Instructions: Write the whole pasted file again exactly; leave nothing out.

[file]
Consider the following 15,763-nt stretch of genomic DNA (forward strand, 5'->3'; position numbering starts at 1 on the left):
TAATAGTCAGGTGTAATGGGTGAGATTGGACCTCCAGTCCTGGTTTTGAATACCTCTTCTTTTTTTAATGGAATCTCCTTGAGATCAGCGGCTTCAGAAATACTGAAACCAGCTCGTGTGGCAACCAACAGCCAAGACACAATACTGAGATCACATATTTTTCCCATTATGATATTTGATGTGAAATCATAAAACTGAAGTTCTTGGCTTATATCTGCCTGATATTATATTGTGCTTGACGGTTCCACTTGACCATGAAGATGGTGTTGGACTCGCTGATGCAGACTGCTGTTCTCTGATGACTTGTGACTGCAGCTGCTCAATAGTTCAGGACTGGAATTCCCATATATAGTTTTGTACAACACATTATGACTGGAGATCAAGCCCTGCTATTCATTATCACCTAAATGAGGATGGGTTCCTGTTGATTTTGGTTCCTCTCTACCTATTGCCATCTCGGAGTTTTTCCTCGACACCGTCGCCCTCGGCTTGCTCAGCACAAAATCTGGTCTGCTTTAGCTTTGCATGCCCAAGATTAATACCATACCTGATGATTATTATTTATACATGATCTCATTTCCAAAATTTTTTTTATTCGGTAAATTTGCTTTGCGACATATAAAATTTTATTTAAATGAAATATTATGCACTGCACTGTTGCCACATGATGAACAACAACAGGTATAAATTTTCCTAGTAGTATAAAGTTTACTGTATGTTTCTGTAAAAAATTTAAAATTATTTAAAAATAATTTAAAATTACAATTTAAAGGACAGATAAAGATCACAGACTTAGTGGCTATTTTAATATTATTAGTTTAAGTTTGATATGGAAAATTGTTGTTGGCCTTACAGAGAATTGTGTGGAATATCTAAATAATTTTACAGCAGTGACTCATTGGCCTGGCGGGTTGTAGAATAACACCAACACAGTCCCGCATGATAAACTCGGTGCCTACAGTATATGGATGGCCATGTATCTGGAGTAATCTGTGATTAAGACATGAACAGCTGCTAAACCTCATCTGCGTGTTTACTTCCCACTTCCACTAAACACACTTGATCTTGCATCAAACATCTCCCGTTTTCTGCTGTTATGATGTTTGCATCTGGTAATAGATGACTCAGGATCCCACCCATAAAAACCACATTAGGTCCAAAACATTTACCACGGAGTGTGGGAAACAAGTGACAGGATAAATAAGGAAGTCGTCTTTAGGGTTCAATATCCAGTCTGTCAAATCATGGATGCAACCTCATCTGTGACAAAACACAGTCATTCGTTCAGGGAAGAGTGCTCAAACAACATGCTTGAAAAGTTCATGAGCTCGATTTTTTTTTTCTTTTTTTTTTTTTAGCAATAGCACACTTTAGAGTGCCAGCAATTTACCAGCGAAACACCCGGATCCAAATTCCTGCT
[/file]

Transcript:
Consider the following 15,763-nt stretch of genomic DNA (forward strand, 5'->3'; position numbering starts at 1 on the left):
TAATAGTCAGGTGTAATGGGTGAGATTGGACCTCCAGTCCTGGTTTTGAATACCTCTTCTTTTTTTAATGGAATCTCCTTGAGATCAGCGGCTTCAGAAATACTGAAACCAGCTCGTGTGGCAACCAACAGCCAAGACACAATACTGAGATCACATATTTTTCCCATTATGATATTTGATGTGAAATCATAAAACTGAAGTTCTTGGCTTATATCTGCCTGATATTATATTGTGCTTGACGGTTCCACTTGACCATGAAGATGGTGTTGGACTCGCTGATGCAGACTGCTGTTCTCTGATGACTTGTGACTGCAGCTGCTCAATAGTTCAGGACTGGAATTCCCATATATAGTTTTGTACAACACATTATGACTGGAGATCAAGCCCTGCTATTCATTATCACCTAAATGAGGATGGGTTCCTGTTGATTTTGGTTCCTCTCTACCTATTGCCATCTCGGAGTTTTTCCTCGACACCGTCGCCCTCGGCTTGCTCAGCACAAAATCTGGTCTGCTTTAGCTTTGCATGCCCAAGATTAATACCATACCTGATGATTATTATTTATACATGATCTCATTTCCAAAATTTTTTTTATTCGGTAAATTTGCTTTGCGACATATAAAATTTTATTTAAATGAAATATTATGCACTGCACTGTTGCCACATGATGAACAACAACAGGTATAAATTTTCCTAGTAGTATAAAGTTTACTGTATGTTTCTGTAAAAAATTTAAAATTATTTAAAAATAATTTAAAATTACAATTTAAAGGACAGATAAAGATCACAGACTTAGTGGCTATTTTAATATTATTAGTTTAAGTTTGATATGGAAAATTGTTGTTGGCCTTACAGAGAATTGTGTGGAATATCTAAATAATTTTACAGCAGTGACTCATTGGCCTGGCGGGTTGTAGAATAACACCAACACAGTCCCGCATGATAAACTCGGTGCCTACAGTATATGGATGGCCATGTATCTGGAGTAATCTGTGATTAAGACATGAACAGCTGCTAAACCTCATCTGCGTGTTTACTTCCCACTTCCACTAAACACACTTGATCTTGCATCAAACATCTCCCGTTTTCTGCTGTTATGATGTTTGCATCTGGTAATAGATGACTCAGGATCCCACCCATAAAAACCACATTAGGTCCAAAACATTTACCACGGAGTGTGGGAAACAAGTGACAGGATAAATAAGGAAGTCGTCTTTAGGGTTCAATATCCAGTCTGTCAAATCATGGATGCAACCTCATCTGTGACAAAACACAGTCATTCGTTCAGGGAAGAGTGCTCAAACAACATGCTTGAAAAGTTCATGAGCTCGATTTTTTTTTTCTTTTTTTTTTTTTAGCAATAGCACACTTTAGAGTGCCAGCAATTTACCAGCGAAACACCCGGATCCAAATTCCTGCT